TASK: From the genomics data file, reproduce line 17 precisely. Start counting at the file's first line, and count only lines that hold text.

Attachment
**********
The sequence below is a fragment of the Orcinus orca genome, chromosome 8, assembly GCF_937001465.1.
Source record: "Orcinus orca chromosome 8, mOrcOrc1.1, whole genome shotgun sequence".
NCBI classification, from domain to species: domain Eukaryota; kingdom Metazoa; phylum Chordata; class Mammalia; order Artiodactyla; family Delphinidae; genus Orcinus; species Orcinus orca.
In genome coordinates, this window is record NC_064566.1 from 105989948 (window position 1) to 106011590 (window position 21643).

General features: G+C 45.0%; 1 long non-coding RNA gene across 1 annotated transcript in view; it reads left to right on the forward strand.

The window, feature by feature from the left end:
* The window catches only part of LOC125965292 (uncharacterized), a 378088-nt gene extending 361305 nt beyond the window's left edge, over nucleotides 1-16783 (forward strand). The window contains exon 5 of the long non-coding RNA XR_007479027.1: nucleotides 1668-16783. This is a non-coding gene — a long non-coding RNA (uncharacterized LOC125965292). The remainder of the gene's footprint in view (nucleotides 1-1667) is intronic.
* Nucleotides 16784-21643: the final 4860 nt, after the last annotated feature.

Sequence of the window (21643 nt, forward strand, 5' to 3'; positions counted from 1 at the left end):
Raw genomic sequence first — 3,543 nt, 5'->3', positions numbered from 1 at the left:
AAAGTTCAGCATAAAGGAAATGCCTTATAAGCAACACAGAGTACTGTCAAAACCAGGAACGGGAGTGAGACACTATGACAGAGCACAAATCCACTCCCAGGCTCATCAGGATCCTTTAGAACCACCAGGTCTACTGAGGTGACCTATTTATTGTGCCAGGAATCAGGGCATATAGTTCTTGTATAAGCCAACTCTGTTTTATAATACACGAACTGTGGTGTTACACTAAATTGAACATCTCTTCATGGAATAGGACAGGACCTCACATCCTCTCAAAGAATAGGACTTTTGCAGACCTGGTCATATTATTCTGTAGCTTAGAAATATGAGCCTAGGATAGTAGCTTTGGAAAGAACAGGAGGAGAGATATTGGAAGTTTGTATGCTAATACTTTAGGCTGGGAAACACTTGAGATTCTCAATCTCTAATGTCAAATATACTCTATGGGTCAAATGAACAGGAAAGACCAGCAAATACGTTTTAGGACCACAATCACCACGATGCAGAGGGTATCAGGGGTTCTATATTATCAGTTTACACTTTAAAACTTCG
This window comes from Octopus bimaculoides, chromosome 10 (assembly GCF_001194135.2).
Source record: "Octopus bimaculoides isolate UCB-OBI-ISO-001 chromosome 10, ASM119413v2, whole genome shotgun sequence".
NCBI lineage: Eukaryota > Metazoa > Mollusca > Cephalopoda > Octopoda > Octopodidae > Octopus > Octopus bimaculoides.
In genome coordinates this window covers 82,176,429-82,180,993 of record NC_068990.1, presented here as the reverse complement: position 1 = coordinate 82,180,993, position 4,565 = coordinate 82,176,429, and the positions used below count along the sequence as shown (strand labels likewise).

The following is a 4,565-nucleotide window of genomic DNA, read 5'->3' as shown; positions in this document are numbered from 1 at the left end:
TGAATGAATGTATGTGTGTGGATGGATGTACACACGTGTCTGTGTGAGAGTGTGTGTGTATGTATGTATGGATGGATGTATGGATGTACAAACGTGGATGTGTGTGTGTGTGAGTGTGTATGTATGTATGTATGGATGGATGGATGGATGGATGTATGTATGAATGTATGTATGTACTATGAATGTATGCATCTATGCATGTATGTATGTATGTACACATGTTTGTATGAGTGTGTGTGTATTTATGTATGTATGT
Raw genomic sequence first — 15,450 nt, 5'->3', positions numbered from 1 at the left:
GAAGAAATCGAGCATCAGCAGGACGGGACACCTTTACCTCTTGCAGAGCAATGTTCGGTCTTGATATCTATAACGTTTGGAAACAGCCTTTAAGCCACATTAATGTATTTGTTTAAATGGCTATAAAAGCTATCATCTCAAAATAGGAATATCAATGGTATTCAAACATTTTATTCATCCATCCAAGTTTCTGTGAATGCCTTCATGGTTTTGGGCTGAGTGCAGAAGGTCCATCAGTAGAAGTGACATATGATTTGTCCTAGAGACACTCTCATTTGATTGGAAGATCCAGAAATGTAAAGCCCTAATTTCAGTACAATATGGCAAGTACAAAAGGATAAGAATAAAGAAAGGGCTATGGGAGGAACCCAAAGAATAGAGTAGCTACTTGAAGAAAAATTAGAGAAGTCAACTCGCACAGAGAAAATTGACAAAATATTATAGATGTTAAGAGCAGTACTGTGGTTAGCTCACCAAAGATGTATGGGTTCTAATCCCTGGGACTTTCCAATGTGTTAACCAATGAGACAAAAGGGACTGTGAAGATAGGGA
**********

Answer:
TGAATGAATGTATGTGTGTGGATGGATGTACACACGTGTCTGTGTGAGAGTGTGTGTGTATGTATGTATGGATGGATGTATGGATGTACAAACGTGGATGTGTGTGTGTGTGAGTGTGTATGTATGTATGTATGGATGGATGGATGGATGGATGTATGTATGAATGTATGTATGTACTATGAATGTATGCATCTATGCATGTATGTATGTATGTACACATGTTTGTATGAGTGTGTGTGTATTTATGTATGTATGT